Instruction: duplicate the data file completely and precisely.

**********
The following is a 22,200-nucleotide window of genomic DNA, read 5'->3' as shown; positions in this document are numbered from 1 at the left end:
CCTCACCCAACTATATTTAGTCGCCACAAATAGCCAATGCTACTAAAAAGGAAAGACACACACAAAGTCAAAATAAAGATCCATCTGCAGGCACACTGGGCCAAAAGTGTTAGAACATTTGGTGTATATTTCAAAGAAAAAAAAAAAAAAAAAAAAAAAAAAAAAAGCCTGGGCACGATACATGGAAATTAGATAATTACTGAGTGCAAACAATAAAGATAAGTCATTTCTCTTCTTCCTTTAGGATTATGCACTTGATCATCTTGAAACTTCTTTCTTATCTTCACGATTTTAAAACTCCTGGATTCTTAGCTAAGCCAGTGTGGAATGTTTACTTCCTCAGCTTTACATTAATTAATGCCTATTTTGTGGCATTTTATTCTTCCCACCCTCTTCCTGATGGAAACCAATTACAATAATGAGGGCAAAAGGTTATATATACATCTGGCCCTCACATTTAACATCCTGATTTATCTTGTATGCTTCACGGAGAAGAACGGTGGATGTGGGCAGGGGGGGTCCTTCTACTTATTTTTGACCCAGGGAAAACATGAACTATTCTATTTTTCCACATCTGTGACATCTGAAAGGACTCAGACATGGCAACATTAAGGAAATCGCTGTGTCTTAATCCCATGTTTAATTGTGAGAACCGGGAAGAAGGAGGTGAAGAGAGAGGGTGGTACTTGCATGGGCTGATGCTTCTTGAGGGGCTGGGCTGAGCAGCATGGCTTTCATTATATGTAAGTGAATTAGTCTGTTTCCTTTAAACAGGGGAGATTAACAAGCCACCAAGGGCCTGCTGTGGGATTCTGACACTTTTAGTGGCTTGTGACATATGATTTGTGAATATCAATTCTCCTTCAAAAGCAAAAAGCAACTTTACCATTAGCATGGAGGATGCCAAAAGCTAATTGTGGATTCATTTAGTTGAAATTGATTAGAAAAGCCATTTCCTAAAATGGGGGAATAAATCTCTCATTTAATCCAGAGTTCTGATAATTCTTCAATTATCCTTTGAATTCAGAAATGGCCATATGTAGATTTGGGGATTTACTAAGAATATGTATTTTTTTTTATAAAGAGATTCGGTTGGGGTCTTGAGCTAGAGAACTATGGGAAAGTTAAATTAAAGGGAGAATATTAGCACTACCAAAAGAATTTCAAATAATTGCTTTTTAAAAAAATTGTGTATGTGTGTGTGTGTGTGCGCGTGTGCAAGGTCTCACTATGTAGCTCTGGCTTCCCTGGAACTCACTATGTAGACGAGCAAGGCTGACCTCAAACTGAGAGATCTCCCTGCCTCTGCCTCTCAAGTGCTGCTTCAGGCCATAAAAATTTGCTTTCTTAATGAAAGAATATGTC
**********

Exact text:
The following is a 22,200-nucleotide window of genomic DNA, read 5'->3' as shown; positions in this document are numbered from 1 at the left end:
CCTCACCCAACTATATTTAGTCGCCACAAATAGCCAATGCTACTAAAAAGGAAAGACACACACAAAGTCAAAATAAAGATCCATCTGCAGGCACACTGGGCCAAAAGTGTTAGAACATTTGGTGTATATTTCAAAGAAAAAAAAAAAAAAAAAAAAAAAAAAAAAAGCCTGGGCACGATACATGGAAATTAGATAATTACTGAGTGCAAACAATAAAGATAAGTCATTTCTCTTCTTCCTTTAGGATTATGCACTTGATCATCTTGAAACTTCTTTCTTATCTTCACGATTTTAAAACTCCTGGATTCTTAGCTAAGCCAGTGTGGAATGTTTACTTCCTCAGCTTTACATTAATTAATGCCTATTTTGTGGCATTTTATTCTTCCCACCCTCTTCCTGATGGAAACCAATTACAATAATGAGGGCAAAAGGTTATATATACATCTGGCCCTCACATTTAACATCCTGATTTATCTTGTATGCTTCACGGAGAAGAACGGTGGATGTGGGCAGGGGGGGTCCTTCTACTTATTTTTGACCCAGGGAAAACATGAACTATTCTATTTTTCCACATCTGTGACATCTGAAAGGACTCAGACATGGCAACATTAAGGAAATCGCTGTGTCTTAATCCCATGTTTAATTGTGAGAACCGGGAAGAAGGAGGTGAAGAGAGAGGGTGGTACTTGCATGGGCTGATGCTTCTTGAGGGGCTGGGCTGAGCAGCATGGCTTTCATTATATGTAAGTGAATTAGTCTGTTTCCTTTAAACAGGGGAGATTAACAAGCCACCAAGGGCCTGCTGTGGGATTCTGACACTTTTAGTGGCTTGTGACATATGATTTGTGAATATCAATTCTCCTTCAAAAGCAAAAAGCAACTTTACCATTAGCATGGAGGATGCCAAAAGCTAATTGTGGATTCATTTAGTTGAAATTGATTAGAAAAGCCATTTCCTAAAATGGGGGAATAAATCTCTCATTTAATCCAGAGTTCTGATAATTCTTCAATTATCCTTTGAATTCAGAAATGGCCATATGTAGATTTGGGGATTTACTAAGAATATGTATTTTTTTTTATAAAGAGATTCGGTTGGGGTCTTGAGCTAGAGAACTATGGGAAAGTTAAATTAAAGGGAGAATATTAGCACTACCAAAAGAATTTCAAATAATTGCTTTTTAAAAAAATTGTGTATGTGTGTGTGTGTGTGCGCGTGTGCAAGGTCTCACTATGTAGCTCTGGCTTCCCTGGAACTCACTATGTAGACGAGCAAGGCTGACCTCAAACTGAGAGATCTCCCTGCCTCTGCCTCTCAAGTGCTGCTTCAGGCCATAAAAATTTGCTTTCTTAATGAAAGAATATGTC